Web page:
Gambler’s Fallacy in New Zealand – Sports Betting Guide

Gambler’s Fallacy and Sports Betting

Established by Jacob Bernoulli as far back as the 17th century, The Law of Large Numbers show that events with a larger sample, such as a coin toss, are more likely to represent true probability. 

Today, bettors in New Zealand  and all over the rest of the world continue to struggle with this concept a good 400 years on. It is for this reason that it has now been dubbed The Gambler’s Fallacy, a mistake that could effectively be a rather costly one.

The Law of Large Numbers

A coin toss is actually the example that Bernoulli used as heads and tails both have a 50% chance of winning. He calculated that as the number of tosses increases, the percentage of results of either heads or tails will get closer to 50%, while at the same time the difference between the number of heads or tails that are thrown also gets bigger.

However, it is the second part the theory that most people have an issue understanding, which is ultimately what has led it to be referred to as the Gambler’s Fallacy. Many people believe that if a coin is tossed 9 times and it lands on heads each time that the next toss will be tails, but this is not true as there is always a 50% chance.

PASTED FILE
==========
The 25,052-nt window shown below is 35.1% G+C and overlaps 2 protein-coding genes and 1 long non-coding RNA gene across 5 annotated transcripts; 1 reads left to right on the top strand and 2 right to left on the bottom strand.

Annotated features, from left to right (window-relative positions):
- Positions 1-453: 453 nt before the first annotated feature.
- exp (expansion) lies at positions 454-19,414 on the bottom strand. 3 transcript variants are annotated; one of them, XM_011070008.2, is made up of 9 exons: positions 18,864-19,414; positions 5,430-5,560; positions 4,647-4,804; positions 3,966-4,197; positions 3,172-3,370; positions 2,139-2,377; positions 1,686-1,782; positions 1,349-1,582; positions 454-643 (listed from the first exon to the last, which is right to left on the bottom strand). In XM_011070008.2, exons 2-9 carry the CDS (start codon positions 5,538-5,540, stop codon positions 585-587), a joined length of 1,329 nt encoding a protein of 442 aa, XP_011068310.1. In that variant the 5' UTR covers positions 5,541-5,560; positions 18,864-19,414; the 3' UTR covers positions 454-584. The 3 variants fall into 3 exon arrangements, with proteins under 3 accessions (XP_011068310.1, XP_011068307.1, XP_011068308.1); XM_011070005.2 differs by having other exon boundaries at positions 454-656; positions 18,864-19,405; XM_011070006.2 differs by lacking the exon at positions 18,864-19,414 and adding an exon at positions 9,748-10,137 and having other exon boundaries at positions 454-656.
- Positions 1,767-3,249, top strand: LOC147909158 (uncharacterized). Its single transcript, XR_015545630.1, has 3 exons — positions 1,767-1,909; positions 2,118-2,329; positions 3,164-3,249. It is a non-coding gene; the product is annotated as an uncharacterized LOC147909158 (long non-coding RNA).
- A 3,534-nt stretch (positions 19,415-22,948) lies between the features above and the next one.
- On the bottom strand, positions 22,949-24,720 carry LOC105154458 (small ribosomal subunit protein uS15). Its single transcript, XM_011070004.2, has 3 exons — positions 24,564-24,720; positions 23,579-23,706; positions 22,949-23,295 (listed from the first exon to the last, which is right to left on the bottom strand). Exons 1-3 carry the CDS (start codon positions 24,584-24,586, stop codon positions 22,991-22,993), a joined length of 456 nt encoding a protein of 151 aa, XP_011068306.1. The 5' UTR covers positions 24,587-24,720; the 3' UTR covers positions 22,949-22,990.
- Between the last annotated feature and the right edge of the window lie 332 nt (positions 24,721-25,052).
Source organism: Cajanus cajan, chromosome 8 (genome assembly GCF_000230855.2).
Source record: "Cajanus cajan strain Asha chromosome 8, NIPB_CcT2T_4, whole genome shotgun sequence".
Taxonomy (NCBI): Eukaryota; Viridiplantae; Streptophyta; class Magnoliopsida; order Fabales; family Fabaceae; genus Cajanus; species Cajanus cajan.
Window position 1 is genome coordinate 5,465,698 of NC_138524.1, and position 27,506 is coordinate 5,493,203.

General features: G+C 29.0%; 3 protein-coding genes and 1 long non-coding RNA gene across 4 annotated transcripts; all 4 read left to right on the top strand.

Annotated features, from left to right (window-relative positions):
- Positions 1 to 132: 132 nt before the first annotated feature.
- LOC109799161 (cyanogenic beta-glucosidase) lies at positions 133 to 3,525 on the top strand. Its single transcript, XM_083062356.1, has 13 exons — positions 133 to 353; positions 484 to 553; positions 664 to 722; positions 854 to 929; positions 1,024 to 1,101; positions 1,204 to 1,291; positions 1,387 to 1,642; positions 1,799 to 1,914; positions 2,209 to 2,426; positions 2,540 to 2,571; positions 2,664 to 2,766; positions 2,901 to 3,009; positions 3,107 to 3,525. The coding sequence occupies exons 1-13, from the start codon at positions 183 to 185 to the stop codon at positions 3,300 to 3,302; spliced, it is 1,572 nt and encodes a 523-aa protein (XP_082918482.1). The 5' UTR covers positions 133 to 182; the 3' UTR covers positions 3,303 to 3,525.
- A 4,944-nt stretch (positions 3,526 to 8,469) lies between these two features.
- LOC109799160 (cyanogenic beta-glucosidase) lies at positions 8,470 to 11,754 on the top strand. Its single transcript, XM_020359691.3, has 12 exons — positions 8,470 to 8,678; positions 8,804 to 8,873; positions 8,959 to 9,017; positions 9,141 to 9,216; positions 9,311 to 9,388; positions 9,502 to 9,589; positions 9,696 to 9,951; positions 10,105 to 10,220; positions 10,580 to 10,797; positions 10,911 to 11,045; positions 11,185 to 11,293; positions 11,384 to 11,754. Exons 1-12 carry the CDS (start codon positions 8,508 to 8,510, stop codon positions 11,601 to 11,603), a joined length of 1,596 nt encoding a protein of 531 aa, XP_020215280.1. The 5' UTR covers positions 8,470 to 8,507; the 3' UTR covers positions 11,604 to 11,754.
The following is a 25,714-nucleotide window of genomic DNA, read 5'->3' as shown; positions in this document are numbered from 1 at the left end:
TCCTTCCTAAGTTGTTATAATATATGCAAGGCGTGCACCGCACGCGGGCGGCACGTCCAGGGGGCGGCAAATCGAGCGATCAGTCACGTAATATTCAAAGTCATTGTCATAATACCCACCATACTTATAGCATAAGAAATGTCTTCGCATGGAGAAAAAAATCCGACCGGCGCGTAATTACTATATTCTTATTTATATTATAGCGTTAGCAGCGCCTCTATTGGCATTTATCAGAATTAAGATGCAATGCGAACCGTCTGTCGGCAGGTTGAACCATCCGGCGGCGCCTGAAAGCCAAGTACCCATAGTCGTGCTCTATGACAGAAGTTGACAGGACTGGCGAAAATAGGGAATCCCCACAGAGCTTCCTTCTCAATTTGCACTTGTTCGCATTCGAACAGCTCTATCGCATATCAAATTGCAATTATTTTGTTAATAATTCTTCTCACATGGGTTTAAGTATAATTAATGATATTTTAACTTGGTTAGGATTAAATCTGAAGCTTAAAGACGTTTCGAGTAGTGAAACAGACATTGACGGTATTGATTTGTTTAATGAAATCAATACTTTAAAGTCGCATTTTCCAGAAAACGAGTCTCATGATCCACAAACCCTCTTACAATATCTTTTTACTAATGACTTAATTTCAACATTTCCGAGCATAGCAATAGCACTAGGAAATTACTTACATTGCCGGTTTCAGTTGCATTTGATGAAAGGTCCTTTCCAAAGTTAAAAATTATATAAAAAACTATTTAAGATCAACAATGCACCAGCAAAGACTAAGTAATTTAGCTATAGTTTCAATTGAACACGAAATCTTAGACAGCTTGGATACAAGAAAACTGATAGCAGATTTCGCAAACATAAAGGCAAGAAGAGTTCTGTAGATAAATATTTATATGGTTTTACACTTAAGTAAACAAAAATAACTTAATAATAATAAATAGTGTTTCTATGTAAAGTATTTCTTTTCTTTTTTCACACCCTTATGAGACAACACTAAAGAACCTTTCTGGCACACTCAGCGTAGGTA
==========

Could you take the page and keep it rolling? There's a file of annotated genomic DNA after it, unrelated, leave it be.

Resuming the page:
Bernoulli showed that as the sample of coin-tosses gets big, the distribution would even out at around 50%, but this is only in exceptionally large numbers.

Applying Distribution in Betting

Expected deviation can be applied in online betting NZ, with the most common example being in casino games such as roulette, where players mistakenly believe that sequences of odds or evens or red or black will even out in a single session.

Another example of where expected deviation is applied is a slot machine, which is essentially a random number generator with a set Return to Player. This is the reason there are many players that pump a great deal of cash into a machine in the hopes that their losing streak will be followed by a run.

When he developed his law, Bernoulli asserted that even the simplest people can understand that the bigger the sample, the bigger the chance of seeing true probability. While this may be a little harsh, the gambler’s fallacy is quite easy to understand with the Law of Large Numbers.

Sports Betting in New Zealand

When it comes to sports betting in New Zealand , there is a bit of controversy as to whether gamblers are able to beat randomness. There are many that believe there is a skill to betting, which there certainly is, however, it is the extent to which skills in wagering manifest the illusion of control that is interesting.

Another misconception in betting, players may be able to increase their knowledge and expertise but they certainly can’t predict the outcome of an Ice Hockey match, for example, as there are numerous factors that can come into play at the last minute, such as injuries